Alcoholism

Alcoholism is a widespread disorder characterized by compulsive and uncontrolled consumption of alcohol. The impact of repeated heavy use of alcohol can be devastating. Possible implications include cirrhosis of the liver, pancreatitis, epilepsy, and damage to the nervous system. Currently, very few pharmaceutical interventions are available to help prevent alcohol consumption.

Drinking in the Dark (DID)

Biomodels uses the Drinking in the Dark (DID) mouse model of alcoholism. In this model, C57BL/6J mice voluntarily drink ethanol to intoxication when access is limited to a few hours during the dark cycle.. Currently prescribed alcoholism medications, acamprosate and naltrexone, have been shown effective in the DID model. Biomodels has studied the effect of topiramate, an anticonvulsant drug with successful clinical data for alcoholism, in the DID model. The results showed that topiramate is effective in reducing alcohol intake, but not water or saccharin intake.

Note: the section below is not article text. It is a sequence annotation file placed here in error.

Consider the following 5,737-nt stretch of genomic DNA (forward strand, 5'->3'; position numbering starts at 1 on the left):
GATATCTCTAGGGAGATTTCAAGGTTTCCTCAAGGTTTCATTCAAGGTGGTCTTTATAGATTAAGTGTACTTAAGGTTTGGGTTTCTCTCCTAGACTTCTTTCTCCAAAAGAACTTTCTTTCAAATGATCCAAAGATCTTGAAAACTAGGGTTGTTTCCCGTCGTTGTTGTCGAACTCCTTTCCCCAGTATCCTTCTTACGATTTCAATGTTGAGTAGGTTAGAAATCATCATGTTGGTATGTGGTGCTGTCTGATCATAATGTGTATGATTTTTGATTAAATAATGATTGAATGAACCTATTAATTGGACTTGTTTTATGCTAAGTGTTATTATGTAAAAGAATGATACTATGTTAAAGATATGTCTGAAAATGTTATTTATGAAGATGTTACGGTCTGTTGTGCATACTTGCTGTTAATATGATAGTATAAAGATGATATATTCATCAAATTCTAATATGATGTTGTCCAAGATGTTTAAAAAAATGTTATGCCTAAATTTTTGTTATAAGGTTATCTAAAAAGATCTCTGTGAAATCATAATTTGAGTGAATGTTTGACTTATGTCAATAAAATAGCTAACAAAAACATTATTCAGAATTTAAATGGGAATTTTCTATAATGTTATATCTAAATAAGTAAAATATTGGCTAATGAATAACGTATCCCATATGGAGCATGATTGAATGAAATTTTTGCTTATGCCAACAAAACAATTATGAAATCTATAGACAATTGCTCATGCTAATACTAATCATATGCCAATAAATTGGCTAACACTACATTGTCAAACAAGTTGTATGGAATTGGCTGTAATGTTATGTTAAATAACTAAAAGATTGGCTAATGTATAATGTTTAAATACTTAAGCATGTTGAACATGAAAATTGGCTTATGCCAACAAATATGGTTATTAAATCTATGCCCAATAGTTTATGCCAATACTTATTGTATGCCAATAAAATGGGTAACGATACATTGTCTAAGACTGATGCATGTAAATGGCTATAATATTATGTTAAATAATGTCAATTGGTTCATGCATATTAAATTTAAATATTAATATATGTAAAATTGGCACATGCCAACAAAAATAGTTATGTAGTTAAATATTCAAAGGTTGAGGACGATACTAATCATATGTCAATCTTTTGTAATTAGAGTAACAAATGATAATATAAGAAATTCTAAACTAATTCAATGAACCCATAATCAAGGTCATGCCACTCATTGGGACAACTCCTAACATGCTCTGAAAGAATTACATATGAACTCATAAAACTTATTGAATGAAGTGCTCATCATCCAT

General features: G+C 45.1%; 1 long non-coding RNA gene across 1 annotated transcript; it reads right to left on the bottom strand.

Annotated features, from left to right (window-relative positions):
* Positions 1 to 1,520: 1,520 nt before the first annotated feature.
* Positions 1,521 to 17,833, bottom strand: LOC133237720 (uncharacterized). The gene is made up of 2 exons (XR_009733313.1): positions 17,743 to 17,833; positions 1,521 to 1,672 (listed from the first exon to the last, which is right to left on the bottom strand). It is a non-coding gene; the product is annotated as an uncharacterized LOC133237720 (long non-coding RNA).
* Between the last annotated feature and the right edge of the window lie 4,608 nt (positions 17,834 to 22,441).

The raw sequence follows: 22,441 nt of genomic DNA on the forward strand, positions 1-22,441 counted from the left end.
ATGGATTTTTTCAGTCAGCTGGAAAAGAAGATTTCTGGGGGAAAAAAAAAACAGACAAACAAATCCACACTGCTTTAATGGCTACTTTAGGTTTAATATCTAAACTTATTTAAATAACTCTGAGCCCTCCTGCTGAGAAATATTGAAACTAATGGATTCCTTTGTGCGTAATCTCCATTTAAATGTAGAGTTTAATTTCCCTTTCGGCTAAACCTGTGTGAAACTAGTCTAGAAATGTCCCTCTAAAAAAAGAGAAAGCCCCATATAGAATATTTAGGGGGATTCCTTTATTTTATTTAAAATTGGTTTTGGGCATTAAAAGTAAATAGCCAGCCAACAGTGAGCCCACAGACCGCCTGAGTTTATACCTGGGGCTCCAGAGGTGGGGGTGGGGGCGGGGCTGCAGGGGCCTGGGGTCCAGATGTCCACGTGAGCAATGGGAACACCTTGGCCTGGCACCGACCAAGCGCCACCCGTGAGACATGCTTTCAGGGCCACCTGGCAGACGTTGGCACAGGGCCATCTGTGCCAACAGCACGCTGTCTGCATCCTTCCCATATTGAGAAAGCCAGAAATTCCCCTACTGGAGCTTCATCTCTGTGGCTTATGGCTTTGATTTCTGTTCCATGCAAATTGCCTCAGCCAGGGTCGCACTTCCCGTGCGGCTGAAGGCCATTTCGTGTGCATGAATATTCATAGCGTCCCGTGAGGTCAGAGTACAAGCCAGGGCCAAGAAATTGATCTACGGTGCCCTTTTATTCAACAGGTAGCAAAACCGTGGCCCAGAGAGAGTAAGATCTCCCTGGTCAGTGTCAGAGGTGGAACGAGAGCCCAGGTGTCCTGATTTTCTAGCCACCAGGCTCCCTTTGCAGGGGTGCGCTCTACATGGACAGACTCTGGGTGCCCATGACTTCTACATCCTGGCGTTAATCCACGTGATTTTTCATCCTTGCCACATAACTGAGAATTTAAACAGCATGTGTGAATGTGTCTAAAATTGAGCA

Study Design Table

Model Description Study Length Endpoints
Drinking in the Dark (DID) Ethanol access is limited to 2-4 hrs/day resulting in voluntary consumption to clinically relevant levels of intoxication. 7 days Ethanol consumption

 

The Effect of Topiramate on Ethanol Consumption
The Effect of Topiramate on Water Consumption
The Effect of Topiramate on Saccharin Consumption
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